NginguThembi translates in isiZulu to “I am Thembi.” And, indeed, I am. But I would not be Thembi without Madiba. My love of South Africa came when I first read Long Walk to Freedom, a text that inspired me to pursue South African history as a career. I became Thembi on a sunny Durban day in June 2013, receiving this Zulu name, “Thembilihle” (good hope), a nod to my middle name, “Hope,” as well as, I think, to my idealistic consciousness. This naming was a kind of initiation of sorts into the UPenn Zulu Immersion Program that I was taking part in as a result of receiving a FLAS fellowship through the U.S. Dept. of Education. Being in South Africa was a dream come true, and throughout the trip, I referred to Long Walk to Freedom in moments of questioning or fear, reminding myself of the reasons that I had fought so long to get to eMzansi. Madiba is a core component of me, of Thembi.
Today, December 5th, 2013, at the age of 95, Nelson Rolihlahla Mandela joined the amadlozi (ancestors). Right before I left for South Africa this past summer, he was rushed to a hospital in Pretoria for a respiratory infection that kept him there for months. I was sure that he would pass while I was in South Africa, a prospect which terrified me. But, as he has done so frequently in his life, Madiba surprised everyone and was able to leave hospital, returning to his family home to live out his final days. There was a rumor going around Durban while I was there that Madiba had passed away shortly after the 2010 World Cup, but the Mandela family and the ANC were keeping it secret until the nation was in a better position to handle this profound loss. I couldn’t believe it though and, now, I guess it doesn’t really matter.
For so many of us, Tata Madiba was a beacon; a shining example of what it means to be a true embodiment of ubuntu, the isiZulu/isiXhosa term representing humanity. Madiba represented so many of the things that are right with the world. As Mark Gevisser wrote in his beautifully balanced obituary in the Mail & Guardian:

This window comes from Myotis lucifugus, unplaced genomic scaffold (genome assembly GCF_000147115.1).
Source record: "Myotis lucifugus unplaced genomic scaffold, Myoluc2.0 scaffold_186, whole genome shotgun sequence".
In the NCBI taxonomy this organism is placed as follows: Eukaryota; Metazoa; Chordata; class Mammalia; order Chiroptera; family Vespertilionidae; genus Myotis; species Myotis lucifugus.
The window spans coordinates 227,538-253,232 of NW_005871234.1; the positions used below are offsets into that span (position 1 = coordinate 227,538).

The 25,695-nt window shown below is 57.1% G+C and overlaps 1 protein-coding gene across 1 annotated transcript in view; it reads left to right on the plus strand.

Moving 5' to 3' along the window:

Mandela epitomised those instincts we most associate with childhood: trust, goodness, optimism; an ability to vanquish the night’s demons with the knowledge that the sun will rise in the morning. But he also made us feel good, and warm, and safe, because he found a way to play an ideal father, beyond the confines of his biological family or even his national one. He was the father we would all have wanted if we could have designed one. He was wise with age, benignly powerful, comfortingly irascible, stern when we needed containing, breathtakingly courageous, affirming when we needed praise – and, of course, possessed of the two childlike qualities that make for the best of fathers: an exhilarating playfulness and a bottomless capacity to forgive.
But he was also more than his iconic stature; he was a father, a husband, a son, a friend, and an imperfect being. In the years since his triumphant victory and inauguration as the first black president of South Africa, the reality of Nelson Mandela has been lost in the myth of Madiba.
This hit home for me most clearly when reading his 2010 collection of personal letters and momentos, Conversations with Myself. Madiba was often-quoted as saying, “A saint is just a sinner who keeps on trying.” Madiba wrote constantly, not just about politics but about his own insecurities and fears. His relationship with his wives and his children was a constant source of concern for the nation’s patriarch. He wasn’t perfect; far from it. And that shouldn’t take away from our respect for him; quite the opposite actually, it should enhance it. He was just a man; a phenomenal man, but a man with not only a man’s problems, but also a nation’s weighing on him. But, now, he is at rest; and we have to let him go to rest at peace.
The cartoonist, Zapiro, always seems to have the perfect way of capturing seminal moments in South African life. And his drawings of Madiba capture the joy and beauty of Tata’s face so perfectly. The cartoon below sums up the current state of things perfectly, though letting go is no longer a choice.
And we do, indeed, have to let go. He’s gone. That’s the reality and we have to move on. Madiba wouldn’t want us to mourn him; he would want us to celebrate his life with music and singing and dancing. But he would also, I think, want us to get back to the job at hand. South Africa is far from the democratic miracle that was imagined as apartheid crumbled in the 1990s. Great strides have been made, to be sure, but much work remains to be done. To do true honor to his legacy, we all, South Africans and the rest of the world, should continue the fight to make South Africa into a true embodiment of the Rainbow Nation. Madiba sacrificed decades of his life for this goal; it is now our burden to carry his dreams forward.